Eyewear Creations was established in 1991 (Hoo joined the company in 1996). During that period, Korean and Japanese frames were popular and brands in demand were Jean-Paul Gaultier and Giorgio Armani.

"Those days, it was just basic frames. By mid 2000, the eyewear industry was flooded with too many designer labels.

Traditional type

Malaysians are still pretty conservative when choosing eyewear. Their favourite colours are gun metal, black and matte brown. Plastic frames in semi brown or black are also popular," says Hoo.

"When it comes to selecting a pair of glasses, it's subjective. My advice is to be adventurous and try new shapes and colours."

IC!Berlin from Germany is currently very popular. The entire frame is made from sheet metal and there are no screws on the frames.

"The frames will never go out of shape. It has a black front and gold-plated temple. You can also get a good grip on the frames," he says.

According to Hoo, the trend for eyewear now leans more towards aviators and retro-shaped glasses.

"The 80s is very in now. Two-toned vintage or contrasting tones are also in demand," he says.

Among the brands offered by Eyewear Creations Group are Markus F, 999.9, Viktor & Rolf, John Galliano, Karl Lagerfeld, M. Missoni, CK Calvin Klein, IC! Berlin, New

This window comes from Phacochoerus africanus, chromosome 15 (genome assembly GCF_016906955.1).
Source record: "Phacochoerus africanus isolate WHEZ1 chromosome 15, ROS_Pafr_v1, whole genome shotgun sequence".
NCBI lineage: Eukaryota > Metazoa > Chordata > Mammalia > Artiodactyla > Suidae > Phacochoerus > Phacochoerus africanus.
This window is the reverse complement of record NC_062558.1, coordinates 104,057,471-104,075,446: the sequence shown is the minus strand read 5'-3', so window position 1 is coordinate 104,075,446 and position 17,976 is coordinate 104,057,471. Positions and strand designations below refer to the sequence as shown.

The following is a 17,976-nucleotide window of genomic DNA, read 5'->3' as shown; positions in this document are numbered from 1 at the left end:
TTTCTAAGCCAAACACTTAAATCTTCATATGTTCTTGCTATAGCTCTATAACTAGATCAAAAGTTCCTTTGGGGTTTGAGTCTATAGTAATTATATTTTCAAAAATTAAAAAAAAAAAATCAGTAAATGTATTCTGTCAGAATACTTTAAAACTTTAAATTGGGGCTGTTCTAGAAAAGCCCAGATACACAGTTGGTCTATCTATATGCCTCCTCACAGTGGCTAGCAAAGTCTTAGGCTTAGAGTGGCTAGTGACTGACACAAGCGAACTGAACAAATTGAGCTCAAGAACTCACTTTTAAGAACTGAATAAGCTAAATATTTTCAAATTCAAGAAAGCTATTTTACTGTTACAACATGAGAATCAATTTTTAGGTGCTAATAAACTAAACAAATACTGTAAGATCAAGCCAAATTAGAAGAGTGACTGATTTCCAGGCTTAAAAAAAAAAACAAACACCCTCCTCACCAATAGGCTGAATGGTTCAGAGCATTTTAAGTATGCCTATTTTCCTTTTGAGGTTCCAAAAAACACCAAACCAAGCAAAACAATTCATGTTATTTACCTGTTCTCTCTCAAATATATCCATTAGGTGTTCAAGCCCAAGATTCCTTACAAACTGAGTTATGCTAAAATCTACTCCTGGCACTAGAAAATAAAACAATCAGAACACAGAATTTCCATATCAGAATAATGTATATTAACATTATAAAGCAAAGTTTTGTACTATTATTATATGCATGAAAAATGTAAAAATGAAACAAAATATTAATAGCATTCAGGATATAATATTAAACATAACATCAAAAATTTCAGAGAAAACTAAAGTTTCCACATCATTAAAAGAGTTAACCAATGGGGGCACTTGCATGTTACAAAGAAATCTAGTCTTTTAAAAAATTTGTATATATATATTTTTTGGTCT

Balance, Levi's and Fusion as well as its house brands, Ideco and Bling.

Tips on buying sunglasses

• Look for labels indicating at least 98 per cent UV protection or 98 per cent UVA and UVB protection. If the label only says "UV absorbing" or "blocks most UV light" or there is no label, don't buy.

• For the best sun defence, look for sunglasses that "block all UV radiation up to 400 nanometers" which is equivalent to blocking 100 per cent of UV rays.

• Sunglasses should cover the sides of your eyes to prevent stray light from entering. Wraparound lenses are best.

• Look for close-fitting glasses with wide lenses. Avoid small lenses or John Lennon-style sunglasses.

• UV protection is not related to how dark the lens is. Sunglasses tinted green, amber, red and gray may offer the same protection as dark lenses.

• Polarised lenses block the horizontal light waves that create glare. But remember, polarisation itself does not block UV light.

The right shapes

Looking for spectacles that will flatter your face? Below are some shapes that might work for you:

Traditional rounded: These go well with a round or oval face. To make your face appear thinner, choose a pair of sunglasses with brow bars.

Square: These are suitable for a diamond or oblong shape, such as the Ray-Ban Wayfarer. Be sure to shorten your face with sunglasses that do not extend past the widest part of the cheekbones.

Traditional aviators: These teardrop-shaped lenses look especially good on someone with a square face. They help soften the jawline and forehead.

The new aviators (slightly squared): These have a square, angular shape and can really flatter a round face, because the vertical lines of the lenses will create the illusion of length. The brow bars on the aviator style makes the face look thinner too.